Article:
Politics

Trump aides at heart of explosive Jan. 6 claims have hired private lawyers, committee member says

Key Points
  • Presidential security officials at the center of an explosive allegation about Trump's demand to go to the Capitol on Jan. 6 have retained private counsel, a select committee member said.
  • Tony Ornato, Robert Engel and another agent "have not come in, and they recently retained private counsel, which is unusual but they have a right to do that," Rep. Zoe Lofgren, D-Calif., said.
  • Those officials were cited by former White House official Cassidy Hutchinson in jaw-dropping sworn public testimony before the committee last month.
U.S. Representative Zoe Lofgren (D-CA) speaks during the second public hearing of the U.S. House Select Committee to Investigate the January 6 Attack on the United States Capitol, at Capitol Hill, in Washington, U.S. June 13, 2022.
Jonathan Ernst | Reuters

U.S. Secret Service agents at the center of an explosive allegation about then-President Donald Trump's demand to go to the Capitol on Jan. 6 have retained private counsel, according to a member of the House committee investigating the riot.

"Some of the officers said that they would be coming and talking under oath," select committee member Zoe Lofgren, D-Calif., told reporters Thursday night after the panel's latest public hearing.

"They have not come in, and they recently retained private counsel, which is unusual but they have a right to do that," Lofgren said.

She specified that those officers are Tony Ornato, then a top Trump aide who was also a Secret Service agent, and Robert Engel, the former head of Trump's security detail. The driver of the vehicle that took Trump back to the White House after a rally that preceded the Capitol riot has also retained private counsel, Lofgren said.

Those officials were cited by former White House official Cassidy Hutchinson in jaw-dropping sworn public testimony before the select committee last month.

Hutchinson described hearing from Ornato on Jan. 6, 2021, that Trump lunged at Engel inside a presidential vehicle after being told that the Secret Service would not drive him to the U.S. Capitol following his rally.

"Tony described him as being irate," she testified, adding that Trump had apparently said something like, 'I'm the effing president, take me up to the Capitol now!'"

Trump had grabbed for the steering wheel of that vehicle, Hutchinson said Ornato told her, at which point Engel grabbed Trump's arm and told him to stop. Trump "then used his free hand to lunge toward Bobby Engel," Hutchinson testified.

She noted that Engel was in the room when Ornato relayed this account, and that he did not deny it at the time and has not done so since.

Former U.S. President Donald Trump acknowledges people as he gets in his SUV outside Trump Tower in New York, March 9, 2021.
Carlo Allegri | Reuters

But Trump quickly denied Hutchinson's testimony, calling it "fake" and claiming it would have been impossible for him to reach for the steering wheel.

Unnamed sources associated with the Secret Service then appeared to cast doubt on Hutchinson's testimony through statements to numerous reporters.

NBC News, citing a source close to the agency, reported that Engel and the driver of the vehicle were prepared to testify under oath that Trump never reached for the wheel. CNN reported another Secret Service official saying that Ornato denied telling Hutchinson that Trump lunged for the wheel or for Engel.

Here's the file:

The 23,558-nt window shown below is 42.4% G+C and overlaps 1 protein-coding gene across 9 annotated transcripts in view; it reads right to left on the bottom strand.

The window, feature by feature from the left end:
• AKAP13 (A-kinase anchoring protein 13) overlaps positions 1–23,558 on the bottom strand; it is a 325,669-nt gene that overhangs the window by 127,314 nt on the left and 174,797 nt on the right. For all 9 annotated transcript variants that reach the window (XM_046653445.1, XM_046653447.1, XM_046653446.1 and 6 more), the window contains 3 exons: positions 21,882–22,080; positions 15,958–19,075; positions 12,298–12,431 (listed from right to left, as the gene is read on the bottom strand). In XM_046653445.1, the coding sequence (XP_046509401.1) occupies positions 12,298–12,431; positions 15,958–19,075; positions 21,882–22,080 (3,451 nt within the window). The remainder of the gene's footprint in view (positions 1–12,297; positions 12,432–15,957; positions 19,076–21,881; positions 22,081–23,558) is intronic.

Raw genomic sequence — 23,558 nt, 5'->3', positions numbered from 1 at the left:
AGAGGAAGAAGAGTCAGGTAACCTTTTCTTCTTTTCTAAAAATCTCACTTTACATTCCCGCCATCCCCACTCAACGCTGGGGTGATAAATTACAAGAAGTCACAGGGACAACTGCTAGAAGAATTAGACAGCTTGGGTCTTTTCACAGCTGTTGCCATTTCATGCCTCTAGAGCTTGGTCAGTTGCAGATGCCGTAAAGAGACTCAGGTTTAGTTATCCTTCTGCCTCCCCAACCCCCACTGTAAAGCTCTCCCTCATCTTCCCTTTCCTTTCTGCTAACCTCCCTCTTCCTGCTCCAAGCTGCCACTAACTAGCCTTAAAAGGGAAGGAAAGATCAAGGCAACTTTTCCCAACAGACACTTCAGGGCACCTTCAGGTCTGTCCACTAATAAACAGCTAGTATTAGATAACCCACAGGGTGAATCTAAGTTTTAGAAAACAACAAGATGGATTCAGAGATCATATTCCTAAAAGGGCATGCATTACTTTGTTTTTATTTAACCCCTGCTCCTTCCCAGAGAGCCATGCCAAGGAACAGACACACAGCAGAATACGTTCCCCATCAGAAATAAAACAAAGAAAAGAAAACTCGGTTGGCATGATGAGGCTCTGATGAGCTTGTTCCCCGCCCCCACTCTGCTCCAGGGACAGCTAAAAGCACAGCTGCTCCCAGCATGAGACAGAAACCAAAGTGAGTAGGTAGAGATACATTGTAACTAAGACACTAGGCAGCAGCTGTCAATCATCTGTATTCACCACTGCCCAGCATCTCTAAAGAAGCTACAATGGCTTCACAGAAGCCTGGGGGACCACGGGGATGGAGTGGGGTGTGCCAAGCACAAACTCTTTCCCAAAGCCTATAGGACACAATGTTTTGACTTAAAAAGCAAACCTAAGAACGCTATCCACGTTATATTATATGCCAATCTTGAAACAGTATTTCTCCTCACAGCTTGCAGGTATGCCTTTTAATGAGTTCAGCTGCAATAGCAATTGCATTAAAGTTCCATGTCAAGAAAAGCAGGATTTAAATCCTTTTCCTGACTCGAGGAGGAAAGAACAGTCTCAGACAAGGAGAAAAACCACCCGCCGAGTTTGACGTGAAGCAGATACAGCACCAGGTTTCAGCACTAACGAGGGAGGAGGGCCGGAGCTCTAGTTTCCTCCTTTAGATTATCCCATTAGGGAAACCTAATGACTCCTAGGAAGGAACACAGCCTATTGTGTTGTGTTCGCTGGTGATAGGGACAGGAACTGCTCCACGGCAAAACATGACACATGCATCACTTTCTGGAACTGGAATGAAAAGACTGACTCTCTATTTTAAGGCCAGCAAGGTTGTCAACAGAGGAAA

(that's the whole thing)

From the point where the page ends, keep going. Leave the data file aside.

Hutchinson's lawyer, Jody Hunt, responded on Twitter that his client "testified, under oath, and recounted what she was told. Those with knowledge of the episode also should testify under oath."

To date, they have not done so, according to Lofgren.

In a statement Friday, Secret Service Director James Murray did not address the controversies surrounding his agency's erasure of communications or its involvement in the events of Jan. 6. But he did reiterate his commitment to supporting the select committee's work, and said he has directed Secret Service personnel "to cooperate fully and completely."

The agency is coordinating dates and times to meet with the investigators "for follow up inquiries," Murray added.

The committee member's latest comments on the investigation came after the panel's eighth public hearing on the initial findings from the yearlong investigation into the Jan. 6 riot, when a violent mob of Trump's supporters stormed the Capitol and delayed Congress from confirming President Joe Biden's electoral victory.

The hearing focused on Trump's inaction for more than three hours during the riot, even as his staff, allies and family members begged him to call off the mob.

Committee members argued that Trump's refusal to stop the riot was not just a "dereliction of duty" but a deliberate choice by a president who refused to admit he had lost the election and was determined to stop or disrupt the transfer of power.

The prime-time hearing also revealed more testimony from witnesses who described a "heated argument" that an "irate" Trump engaged in after being told he would not be driven to the Capitol on that day.

The committee said it will hold more hearings in September as it continues to gather evidence.

The hearing also came hours after NBC News and other outlets revealed that the the Department of Homeland Security's internal watchdog has opened a criminal investigation into the erasure of Secret Service communications from around the time of the riot.

The Secret Service has said that some data was lost following a "system migration process" that began in January 2021 but was planned well in advance.

The select committee said Wednesday that the Secret Service's deletions "may represent a possible violation of the Federal Records Act."

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